It was some 22 minutes into the first U.S. match of the 2014 World Cup when U.S. forward Jozy Altidore suddenly grimaced, clutched the back of his left leg and dropped to the ground in agony. He had pulled his left hamstring. Later that game U.S. team central defender Matt Besler was also replaced due to a hamstring injury. The U.S. still beat Ghana 2–1, but those players were placed at least temporarily out of commission. Altidore still has not recovered.
At game time, the temperature at the match in Natal, Brazil, was upwards of 82 degrees Fahrenheit. The scorching heat during the World Cup matches even led to a recent Brazilian court decision ordering FIFA (International Federation of Association Football) to include mandatory water breaks for players during a game if temperatures climb to 89.6 degrees F or more. (The World Cup’s first-ever water break took place during the June 22 U.S.–Portugal match).
A pulled hamstring is a common sports injury—with roughly one such incident per 1,000 hours of playing or training in soccer—but do the extreme temperatures and humidity in Brazil amplify that risk?
Scientific American spoke with Thomas Trojian, director of the Injury Prevention and Sports Outreach Programs at the New England Musculoskeletal Institute, about hamstring injuries and how such high temperatures may impact player injury.
[An edited transcript of the conversation follows.]
Is a pulled hamstring more common in extreme heat?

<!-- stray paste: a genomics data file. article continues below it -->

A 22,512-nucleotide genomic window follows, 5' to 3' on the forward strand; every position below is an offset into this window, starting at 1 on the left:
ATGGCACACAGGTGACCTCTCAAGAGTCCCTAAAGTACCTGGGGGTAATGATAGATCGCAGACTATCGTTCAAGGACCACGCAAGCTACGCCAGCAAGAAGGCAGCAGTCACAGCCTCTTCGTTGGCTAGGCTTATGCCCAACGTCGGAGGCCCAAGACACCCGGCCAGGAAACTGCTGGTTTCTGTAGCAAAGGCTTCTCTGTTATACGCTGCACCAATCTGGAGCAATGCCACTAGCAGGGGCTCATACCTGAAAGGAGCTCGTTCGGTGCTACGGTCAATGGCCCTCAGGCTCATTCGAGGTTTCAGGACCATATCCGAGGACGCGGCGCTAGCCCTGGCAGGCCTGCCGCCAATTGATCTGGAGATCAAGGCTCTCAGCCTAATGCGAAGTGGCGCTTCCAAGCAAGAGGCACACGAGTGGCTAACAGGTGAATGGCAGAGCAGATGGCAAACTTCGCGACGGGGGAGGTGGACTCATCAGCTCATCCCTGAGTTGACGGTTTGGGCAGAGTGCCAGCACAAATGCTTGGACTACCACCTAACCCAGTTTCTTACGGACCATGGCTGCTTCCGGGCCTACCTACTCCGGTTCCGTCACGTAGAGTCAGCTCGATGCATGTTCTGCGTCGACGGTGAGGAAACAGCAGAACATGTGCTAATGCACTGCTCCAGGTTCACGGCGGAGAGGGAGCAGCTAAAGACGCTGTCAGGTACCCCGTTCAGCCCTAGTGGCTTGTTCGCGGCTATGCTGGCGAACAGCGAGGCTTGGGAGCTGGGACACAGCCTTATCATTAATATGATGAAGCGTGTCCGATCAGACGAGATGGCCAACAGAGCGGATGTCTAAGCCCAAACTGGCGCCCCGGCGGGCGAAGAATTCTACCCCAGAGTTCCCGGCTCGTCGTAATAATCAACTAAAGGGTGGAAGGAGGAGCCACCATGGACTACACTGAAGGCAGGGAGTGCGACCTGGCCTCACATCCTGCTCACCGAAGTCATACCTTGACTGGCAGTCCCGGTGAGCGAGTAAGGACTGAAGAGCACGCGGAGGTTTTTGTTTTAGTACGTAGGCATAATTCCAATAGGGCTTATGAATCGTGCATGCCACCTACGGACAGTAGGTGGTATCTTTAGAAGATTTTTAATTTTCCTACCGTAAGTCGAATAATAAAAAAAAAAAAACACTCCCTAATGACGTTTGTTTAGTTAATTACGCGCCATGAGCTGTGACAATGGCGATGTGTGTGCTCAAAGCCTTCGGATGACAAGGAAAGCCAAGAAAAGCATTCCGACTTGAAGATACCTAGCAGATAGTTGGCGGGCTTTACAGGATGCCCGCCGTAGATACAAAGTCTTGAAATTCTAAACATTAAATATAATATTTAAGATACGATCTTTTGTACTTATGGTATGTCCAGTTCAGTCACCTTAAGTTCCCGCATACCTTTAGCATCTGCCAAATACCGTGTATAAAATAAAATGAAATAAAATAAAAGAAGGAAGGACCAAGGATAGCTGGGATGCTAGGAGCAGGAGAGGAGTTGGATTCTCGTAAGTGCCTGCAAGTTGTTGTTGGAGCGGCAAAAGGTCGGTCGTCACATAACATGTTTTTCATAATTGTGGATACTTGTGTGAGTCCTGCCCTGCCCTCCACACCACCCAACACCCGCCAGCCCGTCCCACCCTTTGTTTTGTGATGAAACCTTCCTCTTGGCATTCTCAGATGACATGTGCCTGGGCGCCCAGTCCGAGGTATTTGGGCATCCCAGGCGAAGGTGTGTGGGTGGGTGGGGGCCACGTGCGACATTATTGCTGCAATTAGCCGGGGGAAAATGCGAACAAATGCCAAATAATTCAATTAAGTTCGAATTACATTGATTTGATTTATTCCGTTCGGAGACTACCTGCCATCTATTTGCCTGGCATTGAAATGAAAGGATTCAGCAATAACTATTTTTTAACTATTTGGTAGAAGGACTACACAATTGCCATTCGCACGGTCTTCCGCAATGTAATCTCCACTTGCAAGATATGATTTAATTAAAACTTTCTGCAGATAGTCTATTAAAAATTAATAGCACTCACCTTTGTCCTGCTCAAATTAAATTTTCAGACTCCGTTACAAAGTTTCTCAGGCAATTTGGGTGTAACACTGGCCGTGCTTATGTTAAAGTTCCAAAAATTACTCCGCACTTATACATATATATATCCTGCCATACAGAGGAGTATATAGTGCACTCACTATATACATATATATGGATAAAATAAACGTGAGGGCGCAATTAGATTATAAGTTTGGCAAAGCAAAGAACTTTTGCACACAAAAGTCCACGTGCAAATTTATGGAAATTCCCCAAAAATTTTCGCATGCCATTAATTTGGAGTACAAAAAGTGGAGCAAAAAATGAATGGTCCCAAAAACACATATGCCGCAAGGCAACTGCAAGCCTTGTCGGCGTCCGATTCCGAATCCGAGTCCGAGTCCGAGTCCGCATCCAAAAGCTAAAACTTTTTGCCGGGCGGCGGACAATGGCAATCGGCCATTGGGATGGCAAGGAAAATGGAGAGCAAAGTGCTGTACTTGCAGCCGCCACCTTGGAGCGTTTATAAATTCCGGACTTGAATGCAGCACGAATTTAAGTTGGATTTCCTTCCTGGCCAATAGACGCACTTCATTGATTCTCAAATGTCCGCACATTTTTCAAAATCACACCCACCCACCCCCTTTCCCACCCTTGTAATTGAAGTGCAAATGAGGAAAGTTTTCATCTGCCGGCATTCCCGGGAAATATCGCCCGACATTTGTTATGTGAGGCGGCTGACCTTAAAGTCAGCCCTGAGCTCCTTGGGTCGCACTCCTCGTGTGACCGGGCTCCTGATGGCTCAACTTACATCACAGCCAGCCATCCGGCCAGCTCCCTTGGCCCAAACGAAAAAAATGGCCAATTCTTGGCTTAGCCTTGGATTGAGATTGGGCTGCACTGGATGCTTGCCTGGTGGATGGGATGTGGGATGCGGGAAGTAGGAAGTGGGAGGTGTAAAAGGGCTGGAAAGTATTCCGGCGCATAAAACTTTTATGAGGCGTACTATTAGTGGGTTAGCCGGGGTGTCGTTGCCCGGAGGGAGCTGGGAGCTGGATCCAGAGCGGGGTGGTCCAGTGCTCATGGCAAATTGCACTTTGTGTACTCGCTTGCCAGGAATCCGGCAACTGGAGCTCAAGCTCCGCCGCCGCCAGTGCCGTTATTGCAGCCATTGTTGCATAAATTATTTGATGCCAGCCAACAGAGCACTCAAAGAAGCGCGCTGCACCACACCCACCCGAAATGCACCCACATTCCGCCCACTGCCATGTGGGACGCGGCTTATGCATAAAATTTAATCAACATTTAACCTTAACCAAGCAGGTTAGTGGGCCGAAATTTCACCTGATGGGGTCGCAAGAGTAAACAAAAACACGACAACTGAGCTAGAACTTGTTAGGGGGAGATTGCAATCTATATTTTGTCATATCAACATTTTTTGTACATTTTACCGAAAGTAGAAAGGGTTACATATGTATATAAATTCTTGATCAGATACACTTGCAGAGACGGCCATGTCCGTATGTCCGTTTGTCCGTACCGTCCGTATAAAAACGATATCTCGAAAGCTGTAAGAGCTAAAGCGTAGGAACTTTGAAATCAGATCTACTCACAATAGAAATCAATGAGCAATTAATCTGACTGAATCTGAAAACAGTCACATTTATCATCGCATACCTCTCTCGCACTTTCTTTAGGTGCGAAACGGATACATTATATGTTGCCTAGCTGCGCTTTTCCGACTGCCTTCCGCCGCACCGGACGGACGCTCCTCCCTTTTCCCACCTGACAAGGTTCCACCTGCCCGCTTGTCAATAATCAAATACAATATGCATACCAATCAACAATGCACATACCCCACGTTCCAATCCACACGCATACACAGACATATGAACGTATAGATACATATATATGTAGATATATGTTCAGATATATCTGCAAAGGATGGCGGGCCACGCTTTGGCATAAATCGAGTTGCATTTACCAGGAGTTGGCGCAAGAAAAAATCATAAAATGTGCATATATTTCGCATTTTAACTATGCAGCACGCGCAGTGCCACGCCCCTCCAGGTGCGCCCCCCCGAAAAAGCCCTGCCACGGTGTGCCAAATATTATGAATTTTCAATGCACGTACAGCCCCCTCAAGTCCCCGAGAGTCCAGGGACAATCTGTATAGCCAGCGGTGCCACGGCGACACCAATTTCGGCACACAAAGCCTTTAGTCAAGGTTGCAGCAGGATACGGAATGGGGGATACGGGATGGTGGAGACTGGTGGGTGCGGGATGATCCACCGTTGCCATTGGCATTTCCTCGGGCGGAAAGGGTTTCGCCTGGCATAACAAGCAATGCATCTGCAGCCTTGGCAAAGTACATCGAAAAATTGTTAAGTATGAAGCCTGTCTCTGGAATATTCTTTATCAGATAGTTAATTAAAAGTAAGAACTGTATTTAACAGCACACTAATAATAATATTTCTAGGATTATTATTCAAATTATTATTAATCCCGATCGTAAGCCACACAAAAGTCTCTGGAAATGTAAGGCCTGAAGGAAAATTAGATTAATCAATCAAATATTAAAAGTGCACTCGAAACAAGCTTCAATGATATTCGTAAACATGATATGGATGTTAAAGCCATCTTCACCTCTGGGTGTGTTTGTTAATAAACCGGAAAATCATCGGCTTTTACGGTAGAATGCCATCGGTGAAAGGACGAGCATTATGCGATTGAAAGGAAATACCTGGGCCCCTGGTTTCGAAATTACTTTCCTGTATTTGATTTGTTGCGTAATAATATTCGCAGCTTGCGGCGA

Not necessarily. It’s more related to the overuse of the muscles and the prolonged playing season. Players, like Altidore for the U.S., had been playing since last fall and been playing all the way through. When he injured it he was in an awkward position and mis-stepped. People saw a number of hamstring injuries on the U.S. team but [researchers] haven’t found a correlation directly to the warm temperature. Obviously, if it’s hot and you are not able to stay hydrated you’ll be more fatigued, and then muscles don’t fire at the right rate—perhaps making you more prone to injury—but in general researchers haven’t seen a direct correlation.
What are the other risk factors?
Once you have hurt your hamstring you are much more likely to hurt your hamstring. The muscle doesn’t repair like bone and go back to normal—it lays down scar tissue. When you get into a situation of maximum load it won’t be able to handle it as well. Not knowing if he had a hamstring injury recently or not, that would play into his injury.
When you hurt your hamstring it’s a mis-timing of a stride—the stride is awkward. Usually when people tear it they are striding, and as they go to stride their muscle fires as the leg is extending and it’s that lengthening of the muscle while it’s trying to tighten that tears it.
Altidore happened to be heading the ball as well when he injured himself. He was leaning forward, so that would stretch his hamstring even more—like he was going to touch his toes as he was running.
What is a pulled hamstring?
When the connection between the tendon and the muscle is injured or partially separates. For a complete tear it actually fully separates.